# 22.02 – Introduction to Applied Nuclear Physics

```22.02 – Introduction to Applied Nuclear Physics
Problem set # 5
Issued on Monday March. 26, 2012. Due on Wednesday April 4, 2012
Problem 1:
Coupled representation (Solved Problem)
A nucleus consists of two spin 1/2 nucleons, s1 = 21 , and, s2 = 12 . Both nucleons are in the orbital angular momentum
l = 0.
a) How many spin states are there for each nucleon?
Solution:
Each nucleon can be in two states 12 , + 21 = |↑i and 12 , − 12 = |↓i, since −s ≤ ms ≤ s.
b) How many spin states does the system have (based on the uncoupled representation)?
Solution:
In the uncoupled representation good quantum numbers correspond to the eigenvalues of the operators Ŝ12 , Ŝ22 , Ŝ1,z , Ŝ2,z .
Since s1,2 = 12 while ms for each particle can take two values, we can list four possible states: |↑↑i, |↑↓i, |↓↑i, |↓↓i.
c) Which quantum numbers would you use to label the coupled representation states?
Solution:
In the coupled representation a complete set of commuting observables is given by S 2 Sz , S12 and S22 , thus good
quantum numbers are s, ms , s1 , s2 (in this case, we can omit s1 and s2 since they’re always 21 and write a state as
|s, ms i.)
Problem 2:
Commutation of angular momentum
a) (Solved question) Prove the commutation relation,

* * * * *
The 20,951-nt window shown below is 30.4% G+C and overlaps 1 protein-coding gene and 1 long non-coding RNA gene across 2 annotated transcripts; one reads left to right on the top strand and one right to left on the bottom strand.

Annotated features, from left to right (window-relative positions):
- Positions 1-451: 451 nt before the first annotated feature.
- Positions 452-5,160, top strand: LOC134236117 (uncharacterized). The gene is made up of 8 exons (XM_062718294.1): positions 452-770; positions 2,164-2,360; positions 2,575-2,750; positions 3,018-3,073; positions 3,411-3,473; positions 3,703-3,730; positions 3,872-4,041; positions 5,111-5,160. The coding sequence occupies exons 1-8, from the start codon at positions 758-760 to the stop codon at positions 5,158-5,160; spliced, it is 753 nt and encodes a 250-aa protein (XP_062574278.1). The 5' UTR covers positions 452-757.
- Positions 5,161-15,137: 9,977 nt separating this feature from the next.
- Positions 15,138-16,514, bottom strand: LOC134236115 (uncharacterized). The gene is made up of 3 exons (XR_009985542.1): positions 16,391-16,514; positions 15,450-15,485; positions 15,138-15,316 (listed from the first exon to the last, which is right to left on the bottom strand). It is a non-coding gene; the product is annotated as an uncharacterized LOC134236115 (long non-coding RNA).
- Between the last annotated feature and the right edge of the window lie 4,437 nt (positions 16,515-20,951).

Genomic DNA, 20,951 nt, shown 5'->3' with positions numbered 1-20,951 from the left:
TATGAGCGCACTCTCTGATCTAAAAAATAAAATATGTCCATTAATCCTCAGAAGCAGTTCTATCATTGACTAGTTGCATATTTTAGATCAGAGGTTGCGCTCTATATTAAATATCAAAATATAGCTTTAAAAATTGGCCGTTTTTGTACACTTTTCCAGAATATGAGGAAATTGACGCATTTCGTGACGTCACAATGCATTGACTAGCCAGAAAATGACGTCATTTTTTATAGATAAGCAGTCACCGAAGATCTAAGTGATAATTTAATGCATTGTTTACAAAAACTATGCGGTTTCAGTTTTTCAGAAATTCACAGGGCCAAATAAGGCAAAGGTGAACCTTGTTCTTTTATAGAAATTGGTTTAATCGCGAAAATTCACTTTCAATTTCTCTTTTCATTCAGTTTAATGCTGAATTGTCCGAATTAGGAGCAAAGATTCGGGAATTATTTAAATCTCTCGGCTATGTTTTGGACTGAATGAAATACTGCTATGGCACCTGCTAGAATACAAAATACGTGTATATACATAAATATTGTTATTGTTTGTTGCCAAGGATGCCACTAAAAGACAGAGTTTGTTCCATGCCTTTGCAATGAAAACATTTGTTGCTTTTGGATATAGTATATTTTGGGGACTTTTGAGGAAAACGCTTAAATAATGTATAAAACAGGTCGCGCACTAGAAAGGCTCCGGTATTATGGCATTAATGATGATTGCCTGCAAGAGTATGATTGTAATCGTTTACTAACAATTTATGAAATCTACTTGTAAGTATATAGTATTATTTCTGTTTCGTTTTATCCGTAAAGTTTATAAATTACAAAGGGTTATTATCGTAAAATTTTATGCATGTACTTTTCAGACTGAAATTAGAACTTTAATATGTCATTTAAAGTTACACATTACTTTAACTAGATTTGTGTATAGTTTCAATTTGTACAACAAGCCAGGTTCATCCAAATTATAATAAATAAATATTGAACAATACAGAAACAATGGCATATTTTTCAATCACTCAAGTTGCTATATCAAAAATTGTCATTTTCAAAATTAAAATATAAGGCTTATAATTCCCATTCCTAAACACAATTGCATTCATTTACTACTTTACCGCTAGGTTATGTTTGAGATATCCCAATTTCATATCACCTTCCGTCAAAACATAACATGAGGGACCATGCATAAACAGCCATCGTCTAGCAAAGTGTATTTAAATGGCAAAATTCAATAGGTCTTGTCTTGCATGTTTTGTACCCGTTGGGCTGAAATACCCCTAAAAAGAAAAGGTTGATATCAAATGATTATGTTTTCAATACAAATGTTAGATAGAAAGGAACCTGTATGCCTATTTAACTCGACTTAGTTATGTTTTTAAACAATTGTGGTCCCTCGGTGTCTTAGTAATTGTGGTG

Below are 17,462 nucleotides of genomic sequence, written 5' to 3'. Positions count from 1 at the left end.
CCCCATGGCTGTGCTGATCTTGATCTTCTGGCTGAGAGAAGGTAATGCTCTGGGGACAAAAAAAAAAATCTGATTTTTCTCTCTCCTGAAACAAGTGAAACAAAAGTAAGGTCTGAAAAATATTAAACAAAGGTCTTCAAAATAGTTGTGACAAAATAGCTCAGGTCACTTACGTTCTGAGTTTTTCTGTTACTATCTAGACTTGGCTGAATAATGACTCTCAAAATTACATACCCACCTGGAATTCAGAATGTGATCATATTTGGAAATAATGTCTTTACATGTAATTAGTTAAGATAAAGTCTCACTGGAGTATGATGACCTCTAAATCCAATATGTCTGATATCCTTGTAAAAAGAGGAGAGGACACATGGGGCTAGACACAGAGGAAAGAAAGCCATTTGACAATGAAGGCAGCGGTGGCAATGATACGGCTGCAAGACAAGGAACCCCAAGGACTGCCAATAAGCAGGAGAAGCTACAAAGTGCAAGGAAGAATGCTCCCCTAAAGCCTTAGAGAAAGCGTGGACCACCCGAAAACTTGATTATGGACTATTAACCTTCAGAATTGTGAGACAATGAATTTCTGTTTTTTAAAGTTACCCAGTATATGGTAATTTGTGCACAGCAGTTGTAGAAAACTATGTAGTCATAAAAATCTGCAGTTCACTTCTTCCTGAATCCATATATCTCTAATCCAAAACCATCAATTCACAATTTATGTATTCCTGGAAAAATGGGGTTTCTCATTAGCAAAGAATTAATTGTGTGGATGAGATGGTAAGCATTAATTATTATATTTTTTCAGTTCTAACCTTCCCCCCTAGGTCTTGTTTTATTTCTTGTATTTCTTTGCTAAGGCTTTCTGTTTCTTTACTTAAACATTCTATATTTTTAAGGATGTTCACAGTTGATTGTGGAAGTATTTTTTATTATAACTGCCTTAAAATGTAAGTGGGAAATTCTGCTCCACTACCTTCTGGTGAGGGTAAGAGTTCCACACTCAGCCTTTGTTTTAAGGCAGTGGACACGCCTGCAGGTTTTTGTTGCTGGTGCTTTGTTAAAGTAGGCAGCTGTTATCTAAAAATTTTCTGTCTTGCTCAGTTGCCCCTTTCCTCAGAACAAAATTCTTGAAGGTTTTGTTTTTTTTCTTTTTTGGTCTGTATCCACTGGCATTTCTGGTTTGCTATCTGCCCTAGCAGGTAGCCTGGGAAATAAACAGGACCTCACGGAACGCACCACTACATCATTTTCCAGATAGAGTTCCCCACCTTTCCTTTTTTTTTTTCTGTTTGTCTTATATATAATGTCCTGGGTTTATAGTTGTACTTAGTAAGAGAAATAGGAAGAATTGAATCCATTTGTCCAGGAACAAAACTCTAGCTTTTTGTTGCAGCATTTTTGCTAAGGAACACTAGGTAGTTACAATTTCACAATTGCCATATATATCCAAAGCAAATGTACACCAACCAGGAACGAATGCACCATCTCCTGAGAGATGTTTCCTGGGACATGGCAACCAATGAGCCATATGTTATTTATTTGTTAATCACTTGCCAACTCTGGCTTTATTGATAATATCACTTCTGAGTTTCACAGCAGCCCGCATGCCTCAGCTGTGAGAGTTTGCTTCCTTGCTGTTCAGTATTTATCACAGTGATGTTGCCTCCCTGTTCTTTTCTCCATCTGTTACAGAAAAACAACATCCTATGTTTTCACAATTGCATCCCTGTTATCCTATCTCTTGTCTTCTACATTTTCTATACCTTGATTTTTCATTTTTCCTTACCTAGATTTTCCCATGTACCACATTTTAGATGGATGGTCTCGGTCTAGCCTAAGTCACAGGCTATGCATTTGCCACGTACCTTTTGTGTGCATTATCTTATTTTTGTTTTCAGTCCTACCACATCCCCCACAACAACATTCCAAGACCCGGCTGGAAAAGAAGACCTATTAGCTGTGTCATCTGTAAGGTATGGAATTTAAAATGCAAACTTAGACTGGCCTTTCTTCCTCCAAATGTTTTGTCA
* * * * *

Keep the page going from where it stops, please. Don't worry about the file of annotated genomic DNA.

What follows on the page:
h
i
b 2, L
b2 = 0
L
1
and
~ˆ = L
~ˆ 1 + L
~ˆ 2 .
where L
h
i
b 1,z , L
b2 =
L
6 0
Solution:
~ˆ we have that the norm of the total angular momentum is L̂2 = L
ˆ2 + L
~ˆ 1 &middot; L
~ˆ 2 . Also,
ˆ 2 + 2L
From the definition of L,
1
2
ˆ 2 , L̂2 ] = 0, [L̂1,x , L̂2,y ] = 0, since they are functions
operators acting on different particles always commute, e.g., [L
1
2
of different variables.
Then the first commutator is very easily evaluated:
h
i h
i
b2 , L
b 2 + 2L
b 2, L
b2 = L
~ˆ 1 &middot; L
~ˆ 2 = 0
L
1
1
1
For the second commutator, we use the fact that [L̂2 , L̂z ] = 0 to simplify the result:
h
i h
i h
i
b 1,z , L
b2 = L
b 1,z , L
ˆ2 + L
ˆ 2 + 2L
~ˆ 1 &middot; L
~ˆ 2 = L
b 1,z , L̂2 + 2L
~ˆ 1 &middot; L
~ˆ 2
L
1
2
1
h
i
h
i
h
i
h
i
ˆ 2x + L̂1,y L̂2y + L
ˆ 1,z L
ˆ 2z = 2 L
b 1,z , L̂1,x L
ˆ 2x + 2 L
b 1,z , L̂1,y L
ˆ 2y
b 1,z , 2L
~ˆ 1 &middot; L
~ˆ 2 = 2 L
b 1,z , L̂1,x L
= L
1
We finally also use the formula [A, BC] = B[A, C] + [A, B]C to find the final result:
h
i
h
i
h
i
b 1,z , L
b2 = 2 L
b 1,z , L
ˆ 1,x L
ˆ 2x + 2 L
b 1,z , L
ˆ 1,y L
ˆ 2y = 2i~(L
ˆ 1y L
ˆ 2x − L
ˆ 1x L
ˆ 2y )
L
b) Prove the commutation relation,
h
i
bx , L
b2 = 0
L
and discuss why the same relation holds for the other, (y, z), components of the angular momentum.
Problem 3:
Angular momentum operator
Suppose a system is in the angular momentum state |7, 4i, with l = 7 and mx = 4.
a) What are the possible measurement results for the x component of angular momentum?
b) What are the possible measurement values for the y component of the angular momentum?
c) Given the uncertainty relationship for angular momentum, ∆La ∆Lb ≤ ~2 hLc i (with a, b, c permutations of x, y, z),
what are hLy i and hLz i for the state |7, 4i? Is this consistent with the result you found above?
q
2
d) What is ∆Ly =
L2y − hLy i for the state |7, 4i if we assume ∆Ly = ∆Lz ?
Problem 4: